The Data Mining Process: Modeling

February 1, 2016
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(This article was first published on ThinkToStart » R Tutorials, and kindly contributed to R-bloggers)

Happy new year, everyone! Continuing this series on the data mining process that has previously examined understanding business problems and associated data as well as data preparation,  this post focuses on modeling.

Developing models calls for using specific algorithms to explore, recognize, and ultimately output any patterns or themes in your data.  The two goals of modeling are to classify or predict. Some algorithms specialize in either classifying or predicting while others can be applied to do both. Choosing which algorithms to employ in developing models depends on the goals of the business, the nature of the data (structured versus unstructured), and the quantity as well as quality of the data.

There are many popular algorithms that are often seen to develop models for specific types of business problems:

  • Predicting binary outcomes (yes/no) often utilizes logistic regression and determines a percentage likelihood that each person or thing will or will not do something. I use this algorithm frequently when building models for colleges and universities that predict prospective students’ likelihoods of enrolling at the institution.
  • FP-growth is often used to develop association rules. A grocery store might use this algorithm to determine where to place specific items that are frequently bought together, such as milk and cookies. This type of analysis is also referred to as market basket analysis.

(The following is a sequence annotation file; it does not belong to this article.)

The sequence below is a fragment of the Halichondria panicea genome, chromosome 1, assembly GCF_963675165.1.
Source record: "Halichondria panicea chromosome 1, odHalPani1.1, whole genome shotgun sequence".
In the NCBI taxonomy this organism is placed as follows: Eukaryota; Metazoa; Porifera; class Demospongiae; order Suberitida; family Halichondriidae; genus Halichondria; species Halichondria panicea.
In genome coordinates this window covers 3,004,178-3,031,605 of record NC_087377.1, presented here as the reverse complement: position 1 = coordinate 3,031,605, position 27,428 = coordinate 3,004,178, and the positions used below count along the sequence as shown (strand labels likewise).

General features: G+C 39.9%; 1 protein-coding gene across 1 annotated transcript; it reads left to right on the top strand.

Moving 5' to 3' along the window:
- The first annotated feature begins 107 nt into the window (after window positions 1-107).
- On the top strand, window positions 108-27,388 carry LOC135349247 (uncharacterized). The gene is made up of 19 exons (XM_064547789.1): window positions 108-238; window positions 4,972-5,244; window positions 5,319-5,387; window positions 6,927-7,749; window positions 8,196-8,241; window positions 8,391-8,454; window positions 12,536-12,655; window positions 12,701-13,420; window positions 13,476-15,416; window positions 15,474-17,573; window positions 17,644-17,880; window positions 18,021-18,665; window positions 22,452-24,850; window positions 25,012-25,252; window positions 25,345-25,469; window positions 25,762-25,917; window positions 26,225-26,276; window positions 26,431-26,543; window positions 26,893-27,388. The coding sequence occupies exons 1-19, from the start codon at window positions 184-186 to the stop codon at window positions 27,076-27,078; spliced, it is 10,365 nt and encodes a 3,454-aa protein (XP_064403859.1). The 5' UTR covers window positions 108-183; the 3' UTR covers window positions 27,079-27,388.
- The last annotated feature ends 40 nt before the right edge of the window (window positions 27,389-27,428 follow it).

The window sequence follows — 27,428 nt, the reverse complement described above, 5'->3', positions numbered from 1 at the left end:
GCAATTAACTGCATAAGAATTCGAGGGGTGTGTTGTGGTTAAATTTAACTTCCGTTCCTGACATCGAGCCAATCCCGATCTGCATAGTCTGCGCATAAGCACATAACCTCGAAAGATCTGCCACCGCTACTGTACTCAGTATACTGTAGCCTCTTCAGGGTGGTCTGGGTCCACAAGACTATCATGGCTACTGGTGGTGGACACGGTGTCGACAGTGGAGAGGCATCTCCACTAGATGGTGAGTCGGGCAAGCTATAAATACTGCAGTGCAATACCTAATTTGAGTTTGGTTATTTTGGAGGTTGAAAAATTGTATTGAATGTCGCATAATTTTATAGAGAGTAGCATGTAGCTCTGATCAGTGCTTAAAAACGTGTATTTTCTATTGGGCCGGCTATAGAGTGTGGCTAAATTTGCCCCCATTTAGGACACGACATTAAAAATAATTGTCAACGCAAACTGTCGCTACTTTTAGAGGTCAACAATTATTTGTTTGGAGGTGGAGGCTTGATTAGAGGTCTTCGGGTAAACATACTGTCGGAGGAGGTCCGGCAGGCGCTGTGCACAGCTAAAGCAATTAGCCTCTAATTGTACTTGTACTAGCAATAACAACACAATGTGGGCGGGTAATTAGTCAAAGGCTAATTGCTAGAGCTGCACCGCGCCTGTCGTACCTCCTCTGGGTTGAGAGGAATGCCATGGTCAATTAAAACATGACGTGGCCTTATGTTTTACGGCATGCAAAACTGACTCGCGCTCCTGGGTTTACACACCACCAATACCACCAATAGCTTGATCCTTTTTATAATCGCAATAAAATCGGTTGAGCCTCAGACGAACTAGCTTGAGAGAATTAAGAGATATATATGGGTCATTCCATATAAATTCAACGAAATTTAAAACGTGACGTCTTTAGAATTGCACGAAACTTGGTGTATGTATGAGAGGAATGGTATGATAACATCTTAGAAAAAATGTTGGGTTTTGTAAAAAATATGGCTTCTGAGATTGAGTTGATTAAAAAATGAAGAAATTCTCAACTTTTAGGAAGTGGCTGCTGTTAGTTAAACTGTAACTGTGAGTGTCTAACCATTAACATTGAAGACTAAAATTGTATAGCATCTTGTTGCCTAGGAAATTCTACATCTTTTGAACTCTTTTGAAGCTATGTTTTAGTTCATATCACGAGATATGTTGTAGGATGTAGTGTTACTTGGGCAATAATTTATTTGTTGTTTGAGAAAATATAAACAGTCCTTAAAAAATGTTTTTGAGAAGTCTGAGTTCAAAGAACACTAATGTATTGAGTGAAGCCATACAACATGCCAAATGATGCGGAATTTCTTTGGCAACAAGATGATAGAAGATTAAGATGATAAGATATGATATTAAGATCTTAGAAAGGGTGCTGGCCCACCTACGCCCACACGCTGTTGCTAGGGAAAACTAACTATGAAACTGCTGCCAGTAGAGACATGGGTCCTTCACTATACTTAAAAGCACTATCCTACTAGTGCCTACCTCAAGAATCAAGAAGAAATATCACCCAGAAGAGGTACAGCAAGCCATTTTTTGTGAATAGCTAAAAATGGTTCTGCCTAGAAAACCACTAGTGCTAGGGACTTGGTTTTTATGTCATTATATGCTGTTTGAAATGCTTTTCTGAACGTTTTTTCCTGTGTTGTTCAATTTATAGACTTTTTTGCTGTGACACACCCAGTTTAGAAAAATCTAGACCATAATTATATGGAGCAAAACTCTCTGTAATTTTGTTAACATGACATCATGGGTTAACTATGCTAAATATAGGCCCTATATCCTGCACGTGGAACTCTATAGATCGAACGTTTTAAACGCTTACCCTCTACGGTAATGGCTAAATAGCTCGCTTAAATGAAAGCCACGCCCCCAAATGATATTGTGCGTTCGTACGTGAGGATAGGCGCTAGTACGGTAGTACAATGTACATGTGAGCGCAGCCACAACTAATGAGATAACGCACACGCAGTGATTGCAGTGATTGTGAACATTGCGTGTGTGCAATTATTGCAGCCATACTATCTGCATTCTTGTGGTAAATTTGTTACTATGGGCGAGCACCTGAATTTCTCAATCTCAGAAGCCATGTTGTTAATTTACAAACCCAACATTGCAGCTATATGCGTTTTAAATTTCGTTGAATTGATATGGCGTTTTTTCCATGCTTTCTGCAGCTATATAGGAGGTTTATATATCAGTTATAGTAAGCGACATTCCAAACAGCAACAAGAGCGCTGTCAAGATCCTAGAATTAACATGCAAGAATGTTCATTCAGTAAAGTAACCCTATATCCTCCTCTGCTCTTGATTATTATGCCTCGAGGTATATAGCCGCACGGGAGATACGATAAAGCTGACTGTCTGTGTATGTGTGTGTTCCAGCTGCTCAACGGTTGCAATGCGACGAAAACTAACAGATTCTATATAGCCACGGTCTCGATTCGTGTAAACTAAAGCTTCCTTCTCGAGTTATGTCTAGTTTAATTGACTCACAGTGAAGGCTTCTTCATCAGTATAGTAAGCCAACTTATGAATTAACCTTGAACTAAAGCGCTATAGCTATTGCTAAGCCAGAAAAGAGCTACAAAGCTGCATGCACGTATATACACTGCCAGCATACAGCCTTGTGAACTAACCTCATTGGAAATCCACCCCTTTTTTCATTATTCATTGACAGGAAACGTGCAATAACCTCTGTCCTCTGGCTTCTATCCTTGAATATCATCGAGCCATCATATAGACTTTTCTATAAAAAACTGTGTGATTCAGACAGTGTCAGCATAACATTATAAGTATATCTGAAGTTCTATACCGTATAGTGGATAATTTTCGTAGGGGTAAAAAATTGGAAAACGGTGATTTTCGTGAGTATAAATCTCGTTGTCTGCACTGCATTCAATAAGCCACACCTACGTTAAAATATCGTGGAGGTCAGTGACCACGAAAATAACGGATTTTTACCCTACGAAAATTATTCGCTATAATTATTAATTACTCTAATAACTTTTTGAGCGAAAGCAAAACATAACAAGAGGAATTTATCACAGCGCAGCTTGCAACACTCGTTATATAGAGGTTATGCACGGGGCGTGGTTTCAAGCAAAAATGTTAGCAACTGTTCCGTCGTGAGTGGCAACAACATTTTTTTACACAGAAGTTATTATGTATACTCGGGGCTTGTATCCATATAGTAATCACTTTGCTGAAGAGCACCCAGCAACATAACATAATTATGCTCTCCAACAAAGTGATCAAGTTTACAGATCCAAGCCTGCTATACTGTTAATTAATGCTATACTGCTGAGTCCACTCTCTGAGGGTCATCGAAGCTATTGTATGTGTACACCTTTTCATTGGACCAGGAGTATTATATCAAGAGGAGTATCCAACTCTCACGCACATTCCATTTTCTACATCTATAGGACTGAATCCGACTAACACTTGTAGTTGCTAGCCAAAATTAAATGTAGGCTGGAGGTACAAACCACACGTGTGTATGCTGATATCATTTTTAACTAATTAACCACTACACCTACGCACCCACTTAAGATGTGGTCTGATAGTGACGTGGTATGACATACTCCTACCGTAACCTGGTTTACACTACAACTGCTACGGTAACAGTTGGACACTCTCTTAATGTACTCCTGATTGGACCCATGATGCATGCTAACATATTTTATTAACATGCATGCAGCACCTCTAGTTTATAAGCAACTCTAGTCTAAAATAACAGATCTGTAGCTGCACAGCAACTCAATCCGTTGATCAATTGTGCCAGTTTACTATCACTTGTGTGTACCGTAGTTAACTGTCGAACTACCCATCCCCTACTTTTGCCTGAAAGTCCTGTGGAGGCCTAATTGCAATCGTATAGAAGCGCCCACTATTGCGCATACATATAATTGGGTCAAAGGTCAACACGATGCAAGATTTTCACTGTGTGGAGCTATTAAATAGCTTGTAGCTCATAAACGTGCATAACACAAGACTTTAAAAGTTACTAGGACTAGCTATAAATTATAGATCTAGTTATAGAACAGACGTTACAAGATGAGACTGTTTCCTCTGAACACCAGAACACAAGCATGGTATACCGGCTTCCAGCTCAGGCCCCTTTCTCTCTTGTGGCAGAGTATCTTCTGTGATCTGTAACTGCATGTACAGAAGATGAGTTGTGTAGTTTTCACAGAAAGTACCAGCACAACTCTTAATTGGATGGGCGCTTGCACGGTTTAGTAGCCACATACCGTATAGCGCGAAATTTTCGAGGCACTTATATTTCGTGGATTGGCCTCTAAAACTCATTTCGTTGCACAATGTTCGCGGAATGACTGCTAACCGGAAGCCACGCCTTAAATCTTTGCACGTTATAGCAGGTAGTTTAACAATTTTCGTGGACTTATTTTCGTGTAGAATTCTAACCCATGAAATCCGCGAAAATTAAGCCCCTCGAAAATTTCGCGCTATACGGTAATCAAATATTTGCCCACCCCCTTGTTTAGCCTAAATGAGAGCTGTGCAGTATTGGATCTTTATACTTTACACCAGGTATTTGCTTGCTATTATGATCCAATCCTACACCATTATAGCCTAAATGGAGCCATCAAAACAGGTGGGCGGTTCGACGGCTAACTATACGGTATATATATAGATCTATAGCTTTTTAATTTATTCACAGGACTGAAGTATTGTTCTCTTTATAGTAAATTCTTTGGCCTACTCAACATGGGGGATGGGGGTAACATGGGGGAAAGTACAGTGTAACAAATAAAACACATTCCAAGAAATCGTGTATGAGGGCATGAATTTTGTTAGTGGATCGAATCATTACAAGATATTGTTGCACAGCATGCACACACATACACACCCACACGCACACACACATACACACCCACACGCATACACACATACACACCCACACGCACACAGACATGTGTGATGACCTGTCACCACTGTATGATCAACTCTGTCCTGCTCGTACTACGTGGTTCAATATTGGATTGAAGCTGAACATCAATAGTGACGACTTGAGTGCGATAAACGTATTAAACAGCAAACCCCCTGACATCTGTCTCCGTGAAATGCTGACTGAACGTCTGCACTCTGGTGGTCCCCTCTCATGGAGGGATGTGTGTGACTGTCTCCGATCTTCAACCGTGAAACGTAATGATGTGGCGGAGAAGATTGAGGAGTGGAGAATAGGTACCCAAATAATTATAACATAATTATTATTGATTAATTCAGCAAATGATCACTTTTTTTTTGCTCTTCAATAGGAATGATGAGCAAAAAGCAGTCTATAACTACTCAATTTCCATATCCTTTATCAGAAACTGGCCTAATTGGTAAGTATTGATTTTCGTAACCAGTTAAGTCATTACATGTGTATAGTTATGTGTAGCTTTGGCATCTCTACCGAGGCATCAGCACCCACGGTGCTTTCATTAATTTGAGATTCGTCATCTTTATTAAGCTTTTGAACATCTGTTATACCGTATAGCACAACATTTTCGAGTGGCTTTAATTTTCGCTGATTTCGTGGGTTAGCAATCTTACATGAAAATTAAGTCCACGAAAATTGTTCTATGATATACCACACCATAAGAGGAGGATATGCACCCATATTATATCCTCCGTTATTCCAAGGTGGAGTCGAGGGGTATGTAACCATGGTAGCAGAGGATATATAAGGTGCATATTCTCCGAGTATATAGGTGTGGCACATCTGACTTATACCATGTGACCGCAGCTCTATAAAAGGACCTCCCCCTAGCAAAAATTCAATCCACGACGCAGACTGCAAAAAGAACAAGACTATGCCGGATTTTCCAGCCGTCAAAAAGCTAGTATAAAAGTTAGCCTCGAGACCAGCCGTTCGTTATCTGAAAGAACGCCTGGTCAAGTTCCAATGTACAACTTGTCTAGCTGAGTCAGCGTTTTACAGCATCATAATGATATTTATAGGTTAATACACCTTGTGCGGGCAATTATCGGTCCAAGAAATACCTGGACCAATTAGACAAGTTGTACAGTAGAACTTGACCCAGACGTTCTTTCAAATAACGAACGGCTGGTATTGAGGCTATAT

• K-means clustering is typically a good algorithm to try when looking for connections among attributes that make it easier to create groupings of people or things. For example, health professionals might develop models based on observations of patients’ weight, cholesterol, and habits related to eating, smoking, and exercise to create buckets of those patients who are considered as high, moderate, or low risk for heart disease.
  • Linear regression is popular when companies attempt to predict consumption of their products. For example, a home electricity provider might look at the number of people in a household, past consumption, outdoor temperature patterns, and other variables to predict how much electricity a homeowner is likely to use.
  • Naive bayesian and support vector machine algorithms are used for fraud detection and text analytics.
  • Decision trees can be used for many of the tasks mentioned above and are one of the most popular and flexible algorithms for predicting and/or classifying. Decision trees are particularly beneficial for reporting purposes because their visual nature makes it easy for all members of organizations to understand relationships among variables and what variables are most important in the analyses of various types of business problems.

It is important to mention that, while specific algorithms are often used to develop specific types of models, there are typically multiple types of algorithms that might be the best option in any specific instance. Choosing which algorithm is best for any specific modeling task requires evaluation. Evaluating models will be covered in the next post.

The post The Data Mining Process: Modeling appeared first on ThinkToStart.

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